- Sep 2021
First, we may overlook the rather large number of forms of behavior in which motivation cannot be reduced to biological drive plus learning. Such behavior is most evident in higher species, and may be forgotten by those who work only with the rat or with restricted segments of the behavior of dog or cat. (I do not suggest that we put human motivation on a different plane from that of animals ; what I am saying is that certain peculiarities of motivation increase with phylogenesis, and though most evident in man can be clearly seen with other higher animals.) What is the drive that produces panic in the chimpanzee at the sight of a model of a human head; or fear in some animals, and vicious aggression in others, at the sight of the anesthetized body of a fellow chimpanzee? What about fear of snakes, or the young chimpanzee's terror at the sight of strangers? One can accept the idea that this is "anxiety," but the anxiety, if so, is not based on a prior association of the stimulus object with pain. With the young chimpanzee reared in the nursery of the Yerkes Laboratories, after separation from the mother at birth, one can be certain that the infant has never seen a snake before, and certainly no one has told him about snakes; and one can be sure that a particular infant has never had the opportunity to associate a strange face with pain. Stimulus generalization does not explain fear of strangers, for other stimuli in the same class, namely, the regular attendants, are eagerly welcomed by the infant. Again, what drive shall we postulate to account for the manifold forms of anger in the chimpanzee that do not derive from frustration objectively defined (22)? How account for the petting behavior of young adolescent chimpanzees, which Nissen (36) has shown is independent of primary sex activity? How deal with the behavior of the female who, bearing her first infant, is terrified at the sight of the baby as it drops from the birth canal, runs away, never sees it again after it has been taken to the nursery for rearing; and who yet, on the birth of a second infant, promptly picks it up and violently resists any effort to take it from her? There is a great deal of behavior, in the higher animal especially, that is at the very best difficult to reduce to hunger, pain, sex, and maternal drives, plus learning. Even for the lower animal it has been clear for some time that we must add an exploratory drive (if we are to think in these terms at all), and presumably the motivational phenomena recently studied by Harlow and his colleagues (16, 17, 10) could also be comprised under such a drive by giving it a little broader specification. The curiosity drive of Berlyne (4) and Thompson and Solomon (46), for example, might be considered to cover both investigatory and manipulatory activities on the one hand, and exploratory, on the other. It would also comprehend the "problem-seeking" behavior recently studied by Mahut and Havelka at McGill (unpublished studies). They have shown that the rat which is offered a short, direct path to food, and a longer, variable and indirect pathway involving a search for food, will very frequently prefer the more difficult, but more "interesting" route. But even with the addition of a curi- [p. 246] osity-investigatory-manipulatory drive, and even apart from the primates, there is still behavior that presents difficulties. There are the reinforcing effects of incomplete copulation (43) and of saccharin intake (42, 11), which do not reduce to secondary reward. We must not multiply drives beyond reason, and at this point one asks whether there is no alternative to the theory in this form. We come, then, to the conceptual nervous system of 1930 to 1950.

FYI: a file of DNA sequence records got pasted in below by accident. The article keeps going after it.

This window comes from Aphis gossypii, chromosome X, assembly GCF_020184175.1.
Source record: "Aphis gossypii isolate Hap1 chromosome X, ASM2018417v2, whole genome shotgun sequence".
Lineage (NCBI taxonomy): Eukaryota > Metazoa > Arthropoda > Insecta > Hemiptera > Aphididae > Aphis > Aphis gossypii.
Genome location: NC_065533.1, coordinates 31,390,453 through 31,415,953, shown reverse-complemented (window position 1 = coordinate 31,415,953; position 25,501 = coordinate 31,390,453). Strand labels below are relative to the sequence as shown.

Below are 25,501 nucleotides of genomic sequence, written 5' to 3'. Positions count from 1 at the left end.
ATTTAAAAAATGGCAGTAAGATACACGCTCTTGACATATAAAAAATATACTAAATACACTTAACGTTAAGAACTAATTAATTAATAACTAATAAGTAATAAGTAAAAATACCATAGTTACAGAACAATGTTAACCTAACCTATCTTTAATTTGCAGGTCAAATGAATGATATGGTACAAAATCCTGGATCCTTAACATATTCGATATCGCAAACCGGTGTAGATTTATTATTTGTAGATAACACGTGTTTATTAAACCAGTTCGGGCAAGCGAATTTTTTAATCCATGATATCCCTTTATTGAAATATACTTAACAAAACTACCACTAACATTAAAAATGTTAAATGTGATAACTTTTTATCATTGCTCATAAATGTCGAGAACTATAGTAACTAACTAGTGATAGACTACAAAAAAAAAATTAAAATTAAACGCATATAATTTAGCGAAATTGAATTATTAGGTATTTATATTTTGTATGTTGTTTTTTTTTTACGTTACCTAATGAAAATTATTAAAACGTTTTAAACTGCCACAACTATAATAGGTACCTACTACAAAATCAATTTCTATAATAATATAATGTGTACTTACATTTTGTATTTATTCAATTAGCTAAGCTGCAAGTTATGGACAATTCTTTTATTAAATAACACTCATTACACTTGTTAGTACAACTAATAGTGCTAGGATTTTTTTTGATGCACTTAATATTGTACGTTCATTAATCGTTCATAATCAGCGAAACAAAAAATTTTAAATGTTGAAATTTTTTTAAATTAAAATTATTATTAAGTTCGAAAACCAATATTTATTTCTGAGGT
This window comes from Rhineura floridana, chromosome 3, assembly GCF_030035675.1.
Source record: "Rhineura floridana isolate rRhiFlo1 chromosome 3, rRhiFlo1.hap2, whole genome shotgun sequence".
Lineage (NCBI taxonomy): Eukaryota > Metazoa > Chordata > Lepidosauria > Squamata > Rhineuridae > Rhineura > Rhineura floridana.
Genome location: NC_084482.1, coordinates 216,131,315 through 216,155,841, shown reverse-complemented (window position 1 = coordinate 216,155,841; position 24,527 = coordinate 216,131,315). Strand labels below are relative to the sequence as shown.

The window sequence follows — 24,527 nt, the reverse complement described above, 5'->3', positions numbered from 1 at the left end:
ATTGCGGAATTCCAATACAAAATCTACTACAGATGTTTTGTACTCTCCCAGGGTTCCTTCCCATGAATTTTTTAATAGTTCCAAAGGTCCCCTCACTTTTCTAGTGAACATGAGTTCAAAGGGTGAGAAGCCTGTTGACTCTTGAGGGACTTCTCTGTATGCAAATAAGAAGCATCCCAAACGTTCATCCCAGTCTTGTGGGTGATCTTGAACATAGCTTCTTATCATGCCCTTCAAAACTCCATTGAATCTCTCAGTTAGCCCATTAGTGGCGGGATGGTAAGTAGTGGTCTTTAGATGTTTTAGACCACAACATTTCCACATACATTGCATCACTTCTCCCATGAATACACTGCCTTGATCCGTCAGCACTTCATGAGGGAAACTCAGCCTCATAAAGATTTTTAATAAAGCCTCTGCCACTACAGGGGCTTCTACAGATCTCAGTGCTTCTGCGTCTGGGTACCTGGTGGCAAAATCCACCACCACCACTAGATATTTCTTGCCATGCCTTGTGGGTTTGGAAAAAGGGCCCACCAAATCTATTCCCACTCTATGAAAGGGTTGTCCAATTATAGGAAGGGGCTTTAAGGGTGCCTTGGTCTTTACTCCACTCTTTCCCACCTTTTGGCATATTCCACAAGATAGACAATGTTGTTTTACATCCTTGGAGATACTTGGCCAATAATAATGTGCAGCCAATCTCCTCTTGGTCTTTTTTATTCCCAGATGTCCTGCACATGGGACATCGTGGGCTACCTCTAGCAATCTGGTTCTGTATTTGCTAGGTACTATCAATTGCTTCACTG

Some of the theories early on did not explain reactions of higher functioning animals such as Chimpanzees. For example taking an infant from its mother because the mother abandons it, and then that same mother having a second infant, and refusing to give it up. To reduce drives to simple hunger, pain, sex, and maternity and learning is difficult as it does not explain all drives or motivations. Especially when the subject has never been exposed to an object/person/thing that causes a reaction. Thus a new drive would need added, curiosity drive which could explain investigatory and manipulatory activities. Why an animal would take a more difficult (although interesting) path to get food.